The scabbard of this sword is engraved: "Presented by the State of Illinois to/ Lieut. Col. John Moore, for services in the/late War of the United States with Mexico/and especially for his gallantry at the battle of/Cerro Gordo". This sword is one of three Ball, Tompkins & Black swords presented by the State of Illinois to Illinois officers for service during the Mexican War. Two of these swords are illustrated and described on pages 474-476 of "CIVIL WAR ARMY SWORDS" by John H. Thillmann. Although this sword has the same general configuration as the illustrated swords, the cast hilt has significant differences. The pommel features two faces: the 'Emperor Head' and a second female head which possibly represents 'Victory'. In addition, the grip which is smooth on the illustrated swords, is decorated with relief cast oak leaves on a pebbled background. Finally, the half-shell counter guard which is plain on the illustrated swords is engraved on this sword with the script letters "US". The sword has a 31 1/2-inch spear point blade with single fuller. The bright blade is acid etched with dry needle engraving on a frosted background. The obverse is finely etched with foliate at the base, an eagle, panoply of arms, caudecus, urn and foliate. The reverse is etched with an eagle and serpent, panoply of arms, foliate, a depiction of the road to Mexico City, and a fountain. The etching is intricate and exceptionally well executed. The reverse ricasso is etched "BALL/TOMPKINS/& BLACK/247/BROAD WAY/NEW YORK". The underside of the hilt is stamped "BALL TOMPKINS & BLACK" behind the counterguard with "CC&D", "N.Y." and proofmarks stamped on the opposite side. The gilded brass scabbard is decorated with engraved scrollwork and floral designs and features unusual rectangular cast loops fastened to the wide suspension mounts. This is a very distinctive, very high quality and striking looking sword with unique pommel and engraving. Presentation swords from the Mexican War are very rare.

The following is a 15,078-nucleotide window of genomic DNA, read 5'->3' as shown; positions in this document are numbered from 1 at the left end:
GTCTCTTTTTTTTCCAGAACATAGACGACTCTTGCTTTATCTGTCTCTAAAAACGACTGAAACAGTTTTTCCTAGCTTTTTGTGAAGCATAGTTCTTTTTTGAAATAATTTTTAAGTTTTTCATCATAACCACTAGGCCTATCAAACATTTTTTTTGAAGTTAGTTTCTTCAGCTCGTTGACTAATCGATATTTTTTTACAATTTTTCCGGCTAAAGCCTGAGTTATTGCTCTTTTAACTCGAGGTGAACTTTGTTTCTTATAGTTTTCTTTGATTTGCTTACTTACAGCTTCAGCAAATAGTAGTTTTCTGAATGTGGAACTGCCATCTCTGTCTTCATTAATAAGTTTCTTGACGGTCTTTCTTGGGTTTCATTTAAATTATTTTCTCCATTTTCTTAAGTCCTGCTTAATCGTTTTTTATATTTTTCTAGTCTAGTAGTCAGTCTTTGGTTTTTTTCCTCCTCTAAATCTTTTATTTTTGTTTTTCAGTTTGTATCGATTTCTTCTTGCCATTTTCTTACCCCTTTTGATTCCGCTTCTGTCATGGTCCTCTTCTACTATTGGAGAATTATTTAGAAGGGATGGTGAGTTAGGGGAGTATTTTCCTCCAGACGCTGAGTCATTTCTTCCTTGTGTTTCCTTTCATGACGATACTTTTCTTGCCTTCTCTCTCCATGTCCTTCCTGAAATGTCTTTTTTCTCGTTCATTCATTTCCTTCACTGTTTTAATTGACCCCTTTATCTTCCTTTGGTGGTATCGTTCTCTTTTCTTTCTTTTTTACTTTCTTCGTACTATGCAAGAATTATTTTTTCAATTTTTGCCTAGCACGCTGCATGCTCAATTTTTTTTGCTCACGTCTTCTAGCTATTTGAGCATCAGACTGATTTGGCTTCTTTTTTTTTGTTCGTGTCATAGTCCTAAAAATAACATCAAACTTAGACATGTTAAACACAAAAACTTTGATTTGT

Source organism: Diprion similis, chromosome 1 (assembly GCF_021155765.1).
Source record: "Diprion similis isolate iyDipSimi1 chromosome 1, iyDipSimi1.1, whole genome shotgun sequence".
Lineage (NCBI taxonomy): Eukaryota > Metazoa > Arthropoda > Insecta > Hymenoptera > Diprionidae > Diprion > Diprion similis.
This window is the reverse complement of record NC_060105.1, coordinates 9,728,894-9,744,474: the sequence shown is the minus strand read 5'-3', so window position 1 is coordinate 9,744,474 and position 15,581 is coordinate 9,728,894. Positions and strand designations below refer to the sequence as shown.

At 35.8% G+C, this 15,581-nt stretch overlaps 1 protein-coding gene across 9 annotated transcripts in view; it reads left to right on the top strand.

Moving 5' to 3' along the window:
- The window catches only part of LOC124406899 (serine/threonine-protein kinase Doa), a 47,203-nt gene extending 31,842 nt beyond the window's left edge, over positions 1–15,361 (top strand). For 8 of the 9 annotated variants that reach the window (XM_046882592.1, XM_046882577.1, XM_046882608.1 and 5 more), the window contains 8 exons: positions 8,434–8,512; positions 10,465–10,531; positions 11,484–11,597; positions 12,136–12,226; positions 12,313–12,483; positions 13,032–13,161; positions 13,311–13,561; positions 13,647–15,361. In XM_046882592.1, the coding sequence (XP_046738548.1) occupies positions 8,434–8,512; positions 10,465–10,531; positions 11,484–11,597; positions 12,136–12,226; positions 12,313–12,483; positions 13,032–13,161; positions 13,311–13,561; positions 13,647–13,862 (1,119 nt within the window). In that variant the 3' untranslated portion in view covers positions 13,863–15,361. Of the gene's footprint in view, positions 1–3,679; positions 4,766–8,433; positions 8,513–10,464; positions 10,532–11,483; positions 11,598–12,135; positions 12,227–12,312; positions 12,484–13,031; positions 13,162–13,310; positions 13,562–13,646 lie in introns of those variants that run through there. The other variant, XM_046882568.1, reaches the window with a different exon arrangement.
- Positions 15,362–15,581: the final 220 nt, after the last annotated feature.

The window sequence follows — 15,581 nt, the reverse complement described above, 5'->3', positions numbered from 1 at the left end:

Very good. The highly detailed relief cast hilt and guard are very fine with sharp casting and crisp engraving. The surfaces of the hilt have a very attractive patina. The blade is very good overall with exceptionally sharp etching and dry needle engraving. The blade may have had the same gold wash finish as the other two Illinois presentation swords, but now has an even silver gray finish. Wear is limited to some light spots of age discoloration on the front of the blade beyond the decorative etching. The scabbard is very good with some tarnish and has a mottled gold patina. The engraving on the scabbard body is sharp and the presentation is crisp and fully legible. This is a very rare and distinctive sword that would be a stand out piece in any collection of U.S. martial arms.
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